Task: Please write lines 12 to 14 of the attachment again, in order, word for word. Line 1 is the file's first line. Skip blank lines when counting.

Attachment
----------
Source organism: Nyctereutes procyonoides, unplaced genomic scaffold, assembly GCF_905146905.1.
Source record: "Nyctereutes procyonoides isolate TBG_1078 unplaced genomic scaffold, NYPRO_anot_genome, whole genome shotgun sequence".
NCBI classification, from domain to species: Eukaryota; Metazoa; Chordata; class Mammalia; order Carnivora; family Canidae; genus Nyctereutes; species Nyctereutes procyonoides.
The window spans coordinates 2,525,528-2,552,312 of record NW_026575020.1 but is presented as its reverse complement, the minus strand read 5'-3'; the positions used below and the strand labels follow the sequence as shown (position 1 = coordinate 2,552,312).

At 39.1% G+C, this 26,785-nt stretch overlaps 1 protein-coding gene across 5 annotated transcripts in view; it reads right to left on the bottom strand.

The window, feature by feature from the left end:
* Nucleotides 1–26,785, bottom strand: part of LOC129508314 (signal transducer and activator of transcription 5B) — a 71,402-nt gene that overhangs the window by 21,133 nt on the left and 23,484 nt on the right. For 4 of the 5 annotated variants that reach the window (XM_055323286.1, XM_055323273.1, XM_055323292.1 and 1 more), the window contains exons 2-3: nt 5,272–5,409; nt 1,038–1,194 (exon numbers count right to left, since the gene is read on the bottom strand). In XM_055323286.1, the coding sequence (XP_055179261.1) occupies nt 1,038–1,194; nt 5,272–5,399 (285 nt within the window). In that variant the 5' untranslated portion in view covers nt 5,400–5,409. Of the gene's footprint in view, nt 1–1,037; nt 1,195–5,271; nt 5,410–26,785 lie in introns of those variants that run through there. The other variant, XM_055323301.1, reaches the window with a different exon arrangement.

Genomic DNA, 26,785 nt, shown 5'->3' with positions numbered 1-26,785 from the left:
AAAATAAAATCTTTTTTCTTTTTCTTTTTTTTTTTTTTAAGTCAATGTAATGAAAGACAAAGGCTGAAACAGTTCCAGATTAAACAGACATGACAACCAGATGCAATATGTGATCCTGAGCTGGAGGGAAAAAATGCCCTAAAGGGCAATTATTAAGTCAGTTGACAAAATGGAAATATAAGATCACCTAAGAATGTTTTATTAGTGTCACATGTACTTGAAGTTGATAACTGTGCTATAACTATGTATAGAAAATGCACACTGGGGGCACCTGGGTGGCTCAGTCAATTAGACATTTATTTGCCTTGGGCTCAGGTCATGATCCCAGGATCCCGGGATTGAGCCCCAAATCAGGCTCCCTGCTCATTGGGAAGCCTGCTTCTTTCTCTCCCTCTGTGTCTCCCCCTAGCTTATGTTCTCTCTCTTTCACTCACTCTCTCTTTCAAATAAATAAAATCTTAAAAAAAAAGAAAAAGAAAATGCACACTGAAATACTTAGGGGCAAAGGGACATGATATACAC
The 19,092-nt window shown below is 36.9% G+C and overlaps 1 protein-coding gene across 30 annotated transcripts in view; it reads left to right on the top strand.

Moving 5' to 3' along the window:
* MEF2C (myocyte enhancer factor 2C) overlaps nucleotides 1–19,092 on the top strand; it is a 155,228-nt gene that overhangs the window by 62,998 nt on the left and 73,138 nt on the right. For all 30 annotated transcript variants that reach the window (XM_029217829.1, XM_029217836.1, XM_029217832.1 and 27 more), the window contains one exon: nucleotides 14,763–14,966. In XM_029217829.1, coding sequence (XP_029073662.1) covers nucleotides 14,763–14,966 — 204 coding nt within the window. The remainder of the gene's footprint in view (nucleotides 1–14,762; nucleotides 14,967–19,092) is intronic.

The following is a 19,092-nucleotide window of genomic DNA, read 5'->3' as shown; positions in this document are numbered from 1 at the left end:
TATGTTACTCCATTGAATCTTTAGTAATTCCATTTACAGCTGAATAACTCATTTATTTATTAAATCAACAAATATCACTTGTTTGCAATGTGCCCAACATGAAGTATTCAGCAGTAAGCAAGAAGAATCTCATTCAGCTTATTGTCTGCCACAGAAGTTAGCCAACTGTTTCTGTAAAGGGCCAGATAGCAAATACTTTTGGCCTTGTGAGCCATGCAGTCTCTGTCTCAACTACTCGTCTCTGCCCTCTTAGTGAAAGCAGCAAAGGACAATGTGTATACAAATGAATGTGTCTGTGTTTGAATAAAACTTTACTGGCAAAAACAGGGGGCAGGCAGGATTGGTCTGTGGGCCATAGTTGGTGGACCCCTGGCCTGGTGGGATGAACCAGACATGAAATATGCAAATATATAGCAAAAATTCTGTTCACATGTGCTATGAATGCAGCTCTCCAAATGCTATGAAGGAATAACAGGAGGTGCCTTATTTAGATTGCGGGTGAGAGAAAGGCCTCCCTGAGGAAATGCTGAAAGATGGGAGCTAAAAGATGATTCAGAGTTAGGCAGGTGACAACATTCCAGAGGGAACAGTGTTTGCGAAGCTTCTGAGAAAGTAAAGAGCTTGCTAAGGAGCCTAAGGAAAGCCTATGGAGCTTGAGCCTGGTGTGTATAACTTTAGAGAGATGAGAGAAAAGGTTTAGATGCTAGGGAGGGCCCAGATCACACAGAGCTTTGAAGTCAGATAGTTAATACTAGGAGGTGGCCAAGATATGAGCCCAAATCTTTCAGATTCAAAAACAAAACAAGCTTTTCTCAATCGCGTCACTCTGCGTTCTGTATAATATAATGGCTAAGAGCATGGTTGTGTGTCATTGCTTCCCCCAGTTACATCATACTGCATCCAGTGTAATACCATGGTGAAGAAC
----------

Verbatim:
* MEF2C (myocyte enhancer factor 2C) overlaps nucleotides 1–19,092 on the top strand; it is a 155,228-nt gene that overhangs the window by 62,998 nt on the left and 73,138 nt on the right. For all 30 annotated transcript variants that reach the window (XM_029217829.1, XM_029217836.1, XM_029217832.1 and 27 more), the window contains one exon: nucleotides 14,763–14,966. In XM_029217829.1, coding sequence (XP_029073662.1) covers nucleotides 14,763–14,966 — 204 coding nt within the window. The remainder of the gene's footprint in view (nucleotides 1–14,762; nucleotides 14,967–19,092) is intronic.

The following is a 19,092-nucleotide window of genomic DNA, read 5'->3' as shown; positions in this document are numbered from 1 at the left end:
TATGTTACTCCATTGAATCTTTAGTAATTCCATTTACAGCTGAATAACTCATTTATTTATTAAATCAACAAATATCACTTGTTTGCAATGTGCCCAACATGAAGTATTCAGCAGTAAGCAAGAAGAATCTCATTCAGCTTATTGTCTGCCACAGAAGTTAGCCAACTGTTTCTGTAAAGGGCCAGATAGCAAATACTTTTGGCCTTGTGAGCCATGCAGTCTCTGTCTCAACTACTCGTCTCTGCCCTCTTAGTGAAAGCAGCAAAGGACAATGTGTATACAAATGAATGTGTCTGTGTTTGAATAAAACTTTACTGGCAAAAACAGGGGGCAGGCAGGATTGGTCTGTGGGCCATAGTTGGTGGACCCCTGGCCTGGTGGGATGAACCAGACATGAAATATGCAAATATATAGCAAAAATTCTGTTCACATGTGCTATGAATGCAGCTCTCCAAATGCTATGAAGGAATAACAGGAGGTGCCTTATTTAGATTGCGGGTGAGAGAAAGGCCTCCCTGAGGAAATGCTGAAAGATGGGAGCTAAAAGATGATTCAGAGTTAGGCAGGTGACAACATTCCAGAGGGAACAGTGTTTGCGAAGCTTCTGAGAAAGTAAAGAGCTTGCTAAGGAGCCTAAGGAAAGCCTATGGAGCTTGAGCCTGGTGTGTATAACTTTAGAGAGATGAGAGAAAAGGTTTAGATGCTAGGGAGGGCCCAGATCACACAGAGCTTTGAAGTCAGATAGTTAATACTAGGAGGTGGCCAAGATATGAGCCCAAATCTTTCAGATTCAAAAACAAAACAAGCTTTTCTCAATCGCGTCACTCTGCGTTCTGTATAATATAATGGCTAAGAGCATGGTTGTGTGTCATTGCTTCCCCCAGTTACATCATACTGCATCCAGTGTAATACCATGGTGAAGAAC